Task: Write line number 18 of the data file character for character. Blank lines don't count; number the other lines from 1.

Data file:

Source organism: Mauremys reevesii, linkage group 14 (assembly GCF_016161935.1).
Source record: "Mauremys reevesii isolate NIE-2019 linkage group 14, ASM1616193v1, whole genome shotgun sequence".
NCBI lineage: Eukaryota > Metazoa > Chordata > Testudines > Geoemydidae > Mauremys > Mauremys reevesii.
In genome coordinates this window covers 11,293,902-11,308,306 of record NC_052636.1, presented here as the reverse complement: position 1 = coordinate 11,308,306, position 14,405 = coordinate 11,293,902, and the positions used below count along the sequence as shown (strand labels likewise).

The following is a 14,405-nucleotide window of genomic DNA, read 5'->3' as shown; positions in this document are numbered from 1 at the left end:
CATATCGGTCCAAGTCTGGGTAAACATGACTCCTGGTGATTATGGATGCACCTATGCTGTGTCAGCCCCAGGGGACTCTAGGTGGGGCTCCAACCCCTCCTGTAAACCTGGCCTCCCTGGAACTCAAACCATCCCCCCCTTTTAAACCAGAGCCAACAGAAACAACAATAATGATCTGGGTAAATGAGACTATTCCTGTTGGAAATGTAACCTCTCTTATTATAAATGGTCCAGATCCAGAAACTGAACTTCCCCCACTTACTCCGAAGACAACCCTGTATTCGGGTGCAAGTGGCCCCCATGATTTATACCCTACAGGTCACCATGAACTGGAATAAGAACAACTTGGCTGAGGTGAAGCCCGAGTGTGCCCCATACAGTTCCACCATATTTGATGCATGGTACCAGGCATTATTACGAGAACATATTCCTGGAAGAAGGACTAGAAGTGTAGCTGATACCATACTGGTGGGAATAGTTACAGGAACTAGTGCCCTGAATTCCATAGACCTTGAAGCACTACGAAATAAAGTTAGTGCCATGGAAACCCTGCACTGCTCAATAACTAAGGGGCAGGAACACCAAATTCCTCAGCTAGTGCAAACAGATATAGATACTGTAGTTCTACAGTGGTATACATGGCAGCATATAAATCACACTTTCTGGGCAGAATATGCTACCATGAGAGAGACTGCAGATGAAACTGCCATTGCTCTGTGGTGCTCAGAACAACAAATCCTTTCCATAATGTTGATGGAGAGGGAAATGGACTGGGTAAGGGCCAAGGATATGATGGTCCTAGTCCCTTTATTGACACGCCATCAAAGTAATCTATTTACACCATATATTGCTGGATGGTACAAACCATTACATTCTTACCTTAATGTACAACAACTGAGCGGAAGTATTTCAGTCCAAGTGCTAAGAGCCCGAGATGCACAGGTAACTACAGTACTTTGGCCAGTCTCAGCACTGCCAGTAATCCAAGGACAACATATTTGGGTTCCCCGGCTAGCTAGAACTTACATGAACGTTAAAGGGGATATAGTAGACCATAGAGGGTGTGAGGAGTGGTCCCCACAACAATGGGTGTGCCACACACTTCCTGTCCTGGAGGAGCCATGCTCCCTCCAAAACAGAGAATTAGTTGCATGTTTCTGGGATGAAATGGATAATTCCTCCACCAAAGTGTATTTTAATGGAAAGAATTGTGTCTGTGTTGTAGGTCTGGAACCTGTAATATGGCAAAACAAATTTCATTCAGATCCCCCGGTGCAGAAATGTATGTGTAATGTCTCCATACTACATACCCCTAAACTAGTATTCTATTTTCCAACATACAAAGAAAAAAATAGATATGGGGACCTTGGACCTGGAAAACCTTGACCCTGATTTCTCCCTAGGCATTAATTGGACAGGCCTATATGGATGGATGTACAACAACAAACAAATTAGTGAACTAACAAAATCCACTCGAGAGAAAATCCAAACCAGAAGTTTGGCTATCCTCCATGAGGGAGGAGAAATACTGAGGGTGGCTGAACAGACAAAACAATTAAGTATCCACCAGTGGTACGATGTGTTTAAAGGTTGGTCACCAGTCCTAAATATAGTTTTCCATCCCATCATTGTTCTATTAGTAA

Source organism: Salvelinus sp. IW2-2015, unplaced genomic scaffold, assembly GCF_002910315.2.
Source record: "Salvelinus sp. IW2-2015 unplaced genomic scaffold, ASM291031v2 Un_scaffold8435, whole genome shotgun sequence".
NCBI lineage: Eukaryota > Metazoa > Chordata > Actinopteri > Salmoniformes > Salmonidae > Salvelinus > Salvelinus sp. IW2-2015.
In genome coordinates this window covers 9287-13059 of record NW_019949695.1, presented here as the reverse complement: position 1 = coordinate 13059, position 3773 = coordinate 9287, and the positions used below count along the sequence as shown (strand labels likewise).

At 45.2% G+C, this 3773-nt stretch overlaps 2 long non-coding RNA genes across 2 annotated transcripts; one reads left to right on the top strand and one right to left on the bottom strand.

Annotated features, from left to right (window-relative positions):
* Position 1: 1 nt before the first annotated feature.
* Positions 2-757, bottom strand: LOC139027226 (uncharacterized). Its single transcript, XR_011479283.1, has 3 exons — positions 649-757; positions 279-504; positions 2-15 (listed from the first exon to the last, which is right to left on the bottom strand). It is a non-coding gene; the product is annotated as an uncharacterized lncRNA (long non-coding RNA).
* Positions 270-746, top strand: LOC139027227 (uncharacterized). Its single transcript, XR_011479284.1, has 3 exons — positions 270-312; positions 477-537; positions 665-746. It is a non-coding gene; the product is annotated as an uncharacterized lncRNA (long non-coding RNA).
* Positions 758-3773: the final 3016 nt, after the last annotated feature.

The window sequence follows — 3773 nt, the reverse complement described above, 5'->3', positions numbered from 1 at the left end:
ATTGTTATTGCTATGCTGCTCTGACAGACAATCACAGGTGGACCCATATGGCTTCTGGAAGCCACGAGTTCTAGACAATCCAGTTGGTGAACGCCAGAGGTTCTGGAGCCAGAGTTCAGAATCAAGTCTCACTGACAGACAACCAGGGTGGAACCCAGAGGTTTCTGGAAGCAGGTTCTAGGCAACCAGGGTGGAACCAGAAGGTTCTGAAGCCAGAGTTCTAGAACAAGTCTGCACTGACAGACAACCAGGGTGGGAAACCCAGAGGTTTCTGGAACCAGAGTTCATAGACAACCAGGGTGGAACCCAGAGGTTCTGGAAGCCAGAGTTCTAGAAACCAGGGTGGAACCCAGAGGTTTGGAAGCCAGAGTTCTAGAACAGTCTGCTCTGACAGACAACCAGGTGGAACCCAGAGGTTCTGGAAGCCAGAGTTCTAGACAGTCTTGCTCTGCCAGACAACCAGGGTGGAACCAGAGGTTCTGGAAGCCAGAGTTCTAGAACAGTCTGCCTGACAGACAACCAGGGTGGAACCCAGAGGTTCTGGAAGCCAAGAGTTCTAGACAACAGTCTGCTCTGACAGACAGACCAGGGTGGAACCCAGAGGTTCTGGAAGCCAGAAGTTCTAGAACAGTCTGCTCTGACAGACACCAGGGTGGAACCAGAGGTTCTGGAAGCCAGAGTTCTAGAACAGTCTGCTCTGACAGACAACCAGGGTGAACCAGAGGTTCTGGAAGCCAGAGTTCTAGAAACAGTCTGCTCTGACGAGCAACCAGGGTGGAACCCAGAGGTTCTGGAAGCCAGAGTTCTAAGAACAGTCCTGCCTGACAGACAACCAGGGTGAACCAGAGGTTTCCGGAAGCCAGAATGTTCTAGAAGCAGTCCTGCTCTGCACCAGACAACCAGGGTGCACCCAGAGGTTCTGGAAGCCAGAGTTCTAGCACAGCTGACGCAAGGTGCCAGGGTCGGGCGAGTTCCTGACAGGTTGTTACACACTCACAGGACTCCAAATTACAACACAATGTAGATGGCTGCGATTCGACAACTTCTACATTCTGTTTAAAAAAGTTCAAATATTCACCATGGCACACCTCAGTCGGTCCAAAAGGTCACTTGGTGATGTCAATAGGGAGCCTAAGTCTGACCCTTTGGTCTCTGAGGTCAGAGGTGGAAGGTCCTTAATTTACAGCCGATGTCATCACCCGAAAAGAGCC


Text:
ATTGTTATTGCTATGCTGCTCTGACAGACAATCACAGGTGGACCCATATGGCTTCTGGAAGCCACGAGTTCTAGACAATCCAGTTGGTGAACGCCAGAGGTTCTGGAGCCAGAGTTCAGAATCAAGTCTCACTGACAGACAACCAGGGTGGAACCCAGAGGTTTCTGGAAGCAGGTTCTAGGCAACCAGGGTGGAACCAGAAGGTTCTGAAGCCAGAGTTCTAGAACAAGTCTGCACTGACAGACAACCAGGGTGGGAAACCCAGAGGTTTCTGGAACCAGAGTTCATAGACAACCAGGGTGGAACCCAGAGGTTCTGGAAGCCAGAGTTCTAGAAACCAGGGTGGAACCCAGAGGTTTGGAAGCCAGAGTTCTAGAACAGTCTGCTCTGACAGACAACCAGGTGGAACCCAGAGGTTCTGGAAGCCAGAGTTCTAGACAGTCTTGCTCTGCCAGACAACCAGGGTGGAACCAGAGGTTCTGGAAGCCAGAGTTCTAGAACAGTCTGCCTGACAGACAACCAGGGTGGAACCCAGAGGTTCTGGAAGCCAAGAGTTCTAGACAACAGTCTGCTCTGACAGACAGACCAGGGTGGAACCCAGAGGTTCTGGAAGCCAGAAGTTCTAGAACAGTCTGCTCTGACAGACACCAGGGTGGAACCAGAGGTTCTGGAAGCCAGAGTTCTAGAACAGTCTGCTCTGACAGACAACCAGGGTGAACCAGAGGTTCTGGAAGCCAGAGTTCTAGAAACAGTCTGCTCTGACGAGCAACCAGGGTGGAACCCAGAGGTTCTGGAAGCCAGAGTTCTAAGAACAGTCCTGCCTGACAGACAACCAGGGTGAACCAGAGGTTTCCGGAAGCCAGAATGTTCTAGAAGCAGTCCTGCTCTGCACCAGACAACCAGGGTGCACCCAGAGGTTCTGGAAGCCAGAGTTCTAGCACAGCTGACGCAAGGTGCCAGGGTCGGGCGAGTTCCTGACAGGTTGTTACACACTCACAGGACTCCAAATTACAACACAATGTAGATGGCTGCGATTCGACAACTTCTACATTCTGTTTAAAAAAGTTCAAATATTCACCATGGCACACCTCAGTCGGTCCAAAAGGTCACTTGGTGATGTCAATAGGGAGCCTAAGTCTGACCCTTTGGTCTCTGAGGTCAGAGGTGGAAGGTCCTTAATTTACAGCCGATGTCATCACCCGAAAAGAGCC